Role of mitochondrial-mediated signaling pathways in Alzheimer disease and hypoxia

Cristina Carvalho, Sonia C Correia, Renato X Santos, Susana Cardoso, Paula I Moreira, Timothy A Clark, Xiongwei Zhu, Mark A Smith, George Perry (Corresponding Author)

Research output: Contribution to journalArticle

41 Citations (Scopus)

Abstract

Development of effective treatments for Alzheimer’s disease is complicated by the poor understanding of its pathophysiology. Recent work suggests mitochondria may play a primary role in neurodegeneration, due to alterations in mitochondria turnover and that the brain is specifically susceptible, due to high energy demand. Mitochondria are the major source of cellular energy through oxidative phosphorylation and regulate intracellular calcium levels and survival pathways. Hypoxia has been implicated in several neurodegenerative diseases including Alzheimer’s disease. During hypoxic events, mitochondrial complex III produces high levels of reactive oxygen species (ROS). These ROS seem to have a primary role in the regulation of the transcription factor hypoxia inducible factor 1α that triggers death effectors. Here we discuss the role of mitochondria in AD putting focus on the activation of hypoxia-mediated mitochondrial pathways, which could eventually lead to cell degeneration and death.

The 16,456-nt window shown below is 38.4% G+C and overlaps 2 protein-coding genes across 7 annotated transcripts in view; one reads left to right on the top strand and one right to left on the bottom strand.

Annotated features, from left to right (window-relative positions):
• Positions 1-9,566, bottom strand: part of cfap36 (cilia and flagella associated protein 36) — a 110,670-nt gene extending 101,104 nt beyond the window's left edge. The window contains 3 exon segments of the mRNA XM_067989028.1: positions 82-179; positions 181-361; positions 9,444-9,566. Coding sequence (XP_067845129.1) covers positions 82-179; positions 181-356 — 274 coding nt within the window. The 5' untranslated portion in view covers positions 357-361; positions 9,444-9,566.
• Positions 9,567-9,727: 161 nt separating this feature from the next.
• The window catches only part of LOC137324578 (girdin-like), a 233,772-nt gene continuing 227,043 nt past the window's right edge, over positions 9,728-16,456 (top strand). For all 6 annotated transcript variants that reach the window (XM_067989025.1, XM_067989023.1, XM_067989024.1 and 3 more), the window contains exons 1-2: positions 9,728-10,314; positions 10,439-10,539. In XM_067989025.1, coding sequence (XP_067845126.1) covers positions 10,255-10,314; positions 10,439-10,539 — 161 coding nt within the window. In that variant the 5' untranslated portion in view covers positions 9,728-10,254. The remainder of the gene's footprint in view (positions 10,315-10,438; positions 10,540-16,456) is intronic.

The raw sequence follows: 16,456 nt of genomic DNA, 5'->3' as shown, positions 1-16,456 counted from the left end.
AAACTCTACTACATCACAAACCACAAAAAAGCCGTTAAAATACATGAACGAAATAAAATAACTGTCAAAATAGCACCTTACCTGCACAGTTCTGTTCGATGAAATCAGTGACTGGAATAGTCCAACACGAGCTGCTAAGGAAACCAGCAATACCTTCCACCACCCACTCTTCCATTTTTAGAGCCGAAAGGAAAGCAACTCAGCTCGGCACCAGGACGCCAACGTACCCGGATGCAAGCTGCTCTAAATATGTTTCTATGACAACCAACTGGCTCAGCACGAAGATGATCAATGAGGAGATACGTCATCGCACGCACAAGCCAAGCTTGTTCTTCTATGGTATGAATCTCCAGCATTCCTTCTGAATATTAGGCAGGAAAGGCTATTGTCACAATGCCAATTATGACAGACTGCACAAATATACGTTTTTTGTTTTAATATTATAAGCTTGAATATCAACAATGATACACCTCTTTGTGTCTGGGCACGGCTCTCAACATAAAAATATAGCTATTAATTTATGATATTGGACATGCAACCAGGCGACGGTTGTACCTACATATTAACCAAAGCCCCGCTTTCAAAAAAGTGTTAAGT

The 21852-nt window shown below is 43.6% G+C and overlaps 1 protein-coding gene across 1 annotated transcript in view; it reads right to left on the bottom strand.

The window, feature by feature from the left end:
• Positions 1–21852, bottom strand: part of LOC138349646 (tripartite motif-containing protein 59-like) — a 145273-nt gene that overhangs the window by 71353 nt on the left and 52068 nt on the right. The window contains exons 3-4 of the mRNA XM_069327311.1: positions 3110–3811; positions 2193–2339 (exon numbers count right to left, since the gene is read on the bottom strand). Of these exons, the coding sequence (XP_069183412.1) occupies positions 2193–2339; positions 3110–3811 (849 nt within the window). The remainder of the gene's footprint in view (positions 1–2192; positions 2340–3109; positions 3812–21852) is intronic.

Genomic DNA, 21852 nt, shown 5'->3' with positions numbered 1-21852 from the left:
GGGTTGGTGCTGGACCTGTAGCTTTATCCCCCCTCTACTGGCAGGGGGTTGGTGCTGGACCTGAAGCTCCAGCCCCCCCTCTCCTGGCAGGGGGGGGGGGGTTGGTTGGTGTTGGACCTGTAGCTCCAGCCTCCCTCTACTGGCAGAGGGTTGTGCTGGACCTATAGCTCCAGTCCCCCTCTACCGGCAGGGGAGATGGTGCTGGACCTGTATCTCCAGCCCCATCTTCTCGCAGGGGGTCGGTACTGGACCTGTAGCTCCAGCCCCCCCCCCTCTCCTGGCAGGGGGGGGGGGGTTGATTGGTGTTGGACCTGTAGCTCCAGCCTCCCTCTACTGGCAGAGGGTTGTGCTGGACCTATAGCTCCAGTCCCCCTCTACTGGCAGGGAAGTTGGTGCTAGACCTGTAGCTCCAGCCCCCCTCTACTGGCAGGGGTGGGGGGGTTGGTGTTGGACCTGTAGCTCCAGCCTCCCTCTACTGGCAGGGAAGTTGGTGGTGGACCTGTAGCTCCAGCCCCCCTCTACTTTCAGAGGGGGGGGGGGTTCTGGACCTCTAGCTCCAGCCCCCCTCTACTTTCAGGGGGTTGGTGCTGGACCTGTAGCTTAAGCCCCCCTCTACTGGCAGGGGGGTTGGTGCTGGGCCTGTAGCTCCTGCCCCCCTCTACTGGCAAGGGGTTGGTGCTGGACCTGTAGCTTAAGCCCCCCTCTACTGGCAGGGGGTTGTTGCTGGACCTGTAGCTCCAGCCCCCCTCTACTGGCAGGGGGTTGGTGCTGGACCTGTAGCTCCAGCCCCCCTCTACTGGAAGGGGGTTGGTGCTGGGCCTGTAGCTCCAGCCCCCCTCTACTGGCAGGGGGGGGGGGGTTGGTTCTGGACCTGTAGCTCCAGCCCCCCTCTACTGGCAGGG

Original languageEnglish
Article number433
JournalJournal of bioenergetics and biomembranes
Volume41
Early online date15 Oct 2009
DOIs
Publication statusPublished - Oct 2009

Keywords

  • mitochondria
  • hypoxia
  • ROS

Fingerprint Dive into the research topics of 'Role of mitochondrial-mediated signaling pathways in Alzheimer disease and hypoxia'. Together they form a unique fingerprint.

  • Cite this

    Carvalho, C., Correia, S. C., Santos, R. X., Cardoso, S., Moreira, P. I., Clark, T. A., Zhu, X., Smith, M. A., & Perry, G. (2009). Role of mitochondrial-mediated signaling pathways in Alzheimer disease and hypoxia. Journal of bioenergetics and biomembranes, 41, [433]. https://doi.org/10.1007/s10863-009-9247-1